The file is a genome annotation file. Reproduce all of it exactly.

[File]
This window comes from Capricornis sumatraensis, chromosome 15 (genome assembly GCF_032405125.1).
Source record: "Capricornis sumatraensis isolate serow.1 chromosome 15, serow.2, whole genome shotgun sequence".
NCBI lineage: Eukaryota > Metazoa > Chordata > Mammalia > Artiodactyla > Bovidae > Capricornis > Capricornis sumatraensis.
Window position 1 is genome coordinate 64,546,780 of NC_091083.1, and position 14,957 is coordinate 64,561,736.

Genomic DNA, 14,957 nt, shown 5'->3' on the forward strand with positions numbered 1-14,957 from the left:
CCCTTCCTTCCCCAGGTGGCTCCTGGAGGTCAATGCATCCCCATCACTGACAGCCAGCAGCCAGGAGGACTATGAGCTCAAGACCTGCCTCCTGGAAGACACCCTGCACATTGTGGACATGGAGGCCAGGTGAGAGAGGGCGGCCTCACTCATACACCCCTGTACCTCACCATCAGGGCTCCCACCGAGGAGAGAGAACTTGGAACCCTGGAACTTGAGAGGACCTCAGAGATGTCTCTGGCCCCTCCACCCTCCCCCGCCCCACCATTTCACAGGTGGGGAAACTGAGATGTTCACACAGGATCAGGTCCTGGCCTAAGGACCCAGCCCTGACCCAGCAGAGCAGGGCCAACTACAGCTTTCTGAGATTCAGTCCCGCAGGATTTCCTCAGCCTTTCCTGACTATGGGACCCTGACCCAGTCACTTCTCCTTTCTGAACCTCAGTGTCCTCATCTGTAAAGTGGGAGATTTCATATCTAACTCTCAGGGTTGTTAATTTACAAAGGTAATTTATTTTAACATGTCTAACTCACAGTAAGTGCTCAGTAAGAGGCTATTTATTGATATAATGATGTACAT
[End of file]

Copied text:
This window comes from Capricornis sumatraensis, chromosome 15 (genome assembly GCF_032405125.1).
Source record: "Capricornis sumatraensis isolate serow.1 chromosome 15, serow.2, whole genome shotgun sequence".
NCBI lineage: Eukaryota > Metazoa > Chordata > Mammalia > Artiodactyla > Bovidae > Capricornis > Capricornis sumatraensis.
Window position 1 is genome coordinate 64,546,780 of NC_091083.1, and position 14,957 is coordinate 64,561,736.

Genomic DNA, 14,957 nt, shown 5'->3' on the forward strand with positions numbered 1-14,957 from the left:
CCCTTCCTTCCCCAGGTGGCTCCTGGAGGTCAATGCATCCCCATCACTGACAGCCAGCAGCCAGGAGGACTATGAGCTCAAGACCTGCCTCCTGGAAGACACCCTGCACATTGTGGACATGGAGGCCAGGTGAGAGAGGGCGGCCTCACTCATACACCCCTGTACCTCACCATCAGGGCTCCCACCGAGGAGAGAGAACTTGGAACCCTGGAACTTGAGAGGACCTCAGAGATGTCTCTGGCCCCTCCACCCTCCCCCGCCCCACCATTTCACAGGTGGGGAAACTGAGATGTTCACACAGGATCAGGTCCTGGCCTAAGGACCCAGCCCTGACCCAGCAGAGCAGGGCCAACTACAGCTTTCTGAGATTCAGTCCCGCAGGATTTCCTCAGCCTTTCCTGACTATGGGACCCTGACCCAGTCACTTCTCCTTTCTGAACCTCAGTGTCCTCATCTGTAAAGTGGGAGATTTCATATCTAACTCTCAGGGTTGTTAATTTACAAAGGTAATTTATTTTAACATGTCTAACTCACAGTAAGTGCTCAGTAAGAGGCTATTTATTGATATAATGATGTACAT